People used jet boats and tractors to help rescue about 2,000 residents of a New Zealand town after a river burst through a concrete levee Thursday, flooding hundreds of homes and businesses.
Local authorities declared a state of emergency after the levee failed in the town of Edgecumbe on the North Island. New Zealand has been drenched in recent days by the remnants of Cyclone Debbie, which flooded parts of Australia's east coast last week.
Tony Bonne, the mayor of the Whakatane District Council, said the water was more than 1 metre deep in some homes and that one nearby river had reached an all-time record height.
He said some leaking had occurred around the concrete levee on the Rangitaiki River before it failed. He said crews had worked to reinforce the structure and thought they had it secured when "she just let go."
"Some people are in shock, of course, but many are accepting that this is something that's a part of nature which they have no control over," Bonne said. "Most people in these small towns rally around each other and Edgecumbe is no different."
Andy Best, a meteorologist with MetService, said a nearby weather monitoring station had recorded 191 millimeters of rain over the last couple of days, an amount that would typically fall over two months. He said the worst of the weather system had passed and the forecast was for improved weather in the coming days.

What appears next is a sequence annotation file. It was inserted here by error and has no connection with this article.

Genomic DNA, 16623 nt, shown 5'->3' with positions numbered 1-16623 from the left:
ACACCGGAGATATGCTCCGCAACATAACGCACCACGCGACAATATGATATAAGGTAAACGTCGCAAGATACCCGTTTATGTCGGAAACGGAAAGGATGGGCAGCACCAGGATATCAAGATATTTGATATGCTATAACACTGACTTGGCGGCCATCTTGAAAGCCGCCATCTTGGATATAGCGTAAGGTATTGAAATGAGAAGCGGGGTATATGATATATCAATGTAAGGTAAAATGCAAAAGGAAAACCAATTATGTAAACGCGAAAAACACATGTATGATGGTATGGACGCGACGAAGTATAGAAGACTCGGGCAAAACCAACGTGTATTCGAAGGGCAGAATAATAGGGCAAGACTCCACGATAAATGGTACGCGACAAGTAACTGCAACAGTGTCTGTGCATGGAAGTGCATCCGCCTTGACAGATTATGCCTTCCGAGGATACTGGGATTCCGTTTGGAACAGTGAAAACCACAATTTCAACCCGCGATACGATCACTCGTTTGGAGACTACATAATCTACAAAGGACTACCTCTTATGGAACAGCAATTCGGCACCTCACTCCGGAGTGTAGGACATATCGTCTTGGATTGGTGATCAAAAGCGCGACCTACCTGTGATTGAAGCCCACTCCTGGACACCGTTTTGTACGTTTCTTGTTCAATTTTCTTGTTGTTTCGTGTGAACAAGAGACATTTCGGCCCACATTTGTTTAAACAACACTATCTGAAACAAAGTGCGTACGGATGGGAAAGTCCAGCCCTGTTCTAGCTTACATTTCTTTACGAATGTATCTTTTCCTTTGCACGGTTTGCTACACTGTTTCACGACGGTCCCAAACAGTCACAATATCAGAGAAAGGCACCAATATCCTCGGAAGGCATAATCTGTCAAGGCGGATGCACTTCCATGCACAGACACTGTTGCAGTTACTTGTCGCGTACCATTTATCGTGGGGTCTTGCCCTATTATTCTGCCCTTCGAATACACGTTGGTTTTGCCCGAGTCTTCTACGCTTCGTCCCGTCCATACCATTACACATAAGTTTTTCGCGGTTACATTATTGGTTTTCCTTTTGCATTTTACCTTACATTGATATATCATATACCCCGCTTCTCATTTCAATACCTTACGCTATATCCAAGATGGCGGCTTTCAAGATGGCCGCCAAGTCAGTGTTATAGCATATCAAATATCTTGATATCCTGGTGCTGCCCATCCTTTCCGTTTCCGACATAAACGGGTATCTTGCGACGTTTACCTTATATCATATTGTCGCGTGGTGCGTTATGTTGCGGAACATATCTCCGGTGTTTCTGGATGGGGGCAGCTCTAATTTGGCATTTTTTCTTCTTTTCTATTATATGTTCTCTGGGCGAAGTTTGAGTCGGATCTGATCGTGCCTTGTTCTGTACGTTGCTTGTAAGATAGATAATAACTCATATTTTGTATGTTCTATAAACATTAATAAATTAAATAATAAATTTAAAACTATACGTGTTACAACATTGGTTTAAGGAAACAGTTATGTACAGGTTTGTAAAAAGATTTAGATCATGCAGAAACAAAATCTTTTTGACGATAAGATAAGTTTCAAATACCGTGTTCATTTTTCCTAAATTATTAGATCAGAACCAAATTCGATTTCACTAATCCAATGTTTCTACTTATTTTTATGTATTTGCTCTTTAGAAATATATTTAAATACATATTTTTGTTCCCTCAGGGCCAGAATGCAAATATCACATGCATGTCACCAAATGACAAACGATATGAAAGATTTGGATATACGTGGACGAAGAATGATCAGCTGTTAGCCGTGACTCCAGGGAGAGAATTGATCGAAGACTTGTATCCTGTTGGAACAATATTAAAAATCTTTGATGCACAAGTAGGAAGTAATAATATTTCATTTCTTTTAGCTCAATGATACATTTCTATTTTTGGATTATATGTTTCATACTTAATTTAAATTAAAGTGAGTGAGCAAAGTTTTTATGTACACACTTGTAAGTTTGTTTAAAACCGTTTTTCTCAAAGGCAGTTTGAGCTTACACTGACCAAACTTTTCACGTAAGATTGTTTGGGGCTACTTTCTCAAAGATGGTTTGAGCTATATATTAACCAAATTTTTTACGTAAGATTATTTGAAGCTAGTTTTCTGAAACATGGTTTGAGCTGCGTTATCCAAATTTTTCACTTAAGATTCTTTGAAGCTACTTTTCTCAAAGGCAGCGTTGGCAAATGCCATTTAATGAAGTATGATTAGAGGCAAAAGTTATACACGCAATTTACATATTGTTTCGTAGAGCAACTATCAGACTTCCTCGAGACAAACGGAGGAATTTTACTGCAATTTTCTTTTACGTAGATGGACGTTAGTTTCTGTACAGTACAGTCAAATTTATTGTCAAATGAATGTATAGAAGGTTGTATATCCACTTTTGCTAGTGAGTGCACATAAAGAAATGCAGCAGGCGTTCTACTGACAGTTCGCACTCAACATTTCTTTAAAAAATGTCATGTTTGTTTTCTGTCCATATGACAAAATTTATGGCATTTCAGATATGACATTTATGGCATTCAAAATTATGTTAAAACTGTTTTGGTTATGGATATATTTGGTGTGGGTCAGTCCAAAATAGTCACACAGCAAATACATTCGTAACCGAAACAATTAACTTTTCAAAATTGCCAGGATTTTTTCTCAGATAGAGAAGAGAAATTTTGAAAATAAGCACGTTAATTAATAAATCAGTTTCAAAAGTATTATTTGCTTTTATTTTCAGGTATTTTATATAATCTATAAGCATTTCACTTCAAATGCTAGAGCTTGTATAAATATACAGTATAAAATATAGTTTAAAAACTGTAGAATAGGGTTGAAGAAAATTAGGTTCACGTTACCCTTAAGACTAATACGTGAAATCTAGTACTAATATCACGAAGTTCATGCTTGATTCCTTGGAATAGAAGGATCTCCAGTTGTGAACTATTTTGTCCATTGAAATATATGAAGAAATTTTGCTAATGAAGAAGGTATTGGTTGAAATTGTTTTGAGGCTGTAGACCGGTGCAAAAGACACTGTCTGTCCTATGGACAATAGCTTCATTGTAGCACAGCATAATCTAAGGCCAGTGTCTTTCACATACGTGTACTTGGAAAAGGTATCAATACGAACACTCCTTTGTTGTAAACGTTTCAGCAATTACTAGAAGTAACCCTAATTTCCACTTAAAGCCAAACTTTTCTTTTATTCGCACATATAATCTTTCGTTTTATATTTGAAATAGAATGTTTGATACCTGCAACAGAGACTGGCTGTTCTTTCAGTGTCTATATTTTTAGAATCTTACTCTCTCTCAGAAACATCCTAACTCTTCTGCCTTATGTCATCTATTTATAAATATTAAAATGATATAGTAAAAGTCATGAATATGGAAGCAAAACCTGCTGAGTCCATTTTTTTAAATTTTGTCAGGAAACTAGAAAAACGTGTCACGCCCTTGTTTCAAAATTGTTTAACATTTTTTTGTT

The rains also affected the town of Kaikoura, where access roads were closed due to mudslides. Access to the town has been reduced since a powerful earthquake last November brought down hillsides and closed the main northbound route.
Bonne said questions would come about how the water flow was managed from hydroelectric dams upstream on the Rangitaiki River before the levee failed.
Local Government Minister Anne Tolley said she understood that the operators of the dams had released some water over the past few days in anticipation of the high rainfall, but she didn't have the technical expertise to know if they had done enough.
She said authorities have set up two welfare centres where people from Edgecumbe can stay, and she didn't know when they would be able to return to their homes.
"The message is, it's not safe, your life could be at risk, don't go home," she said. "And that's really hard."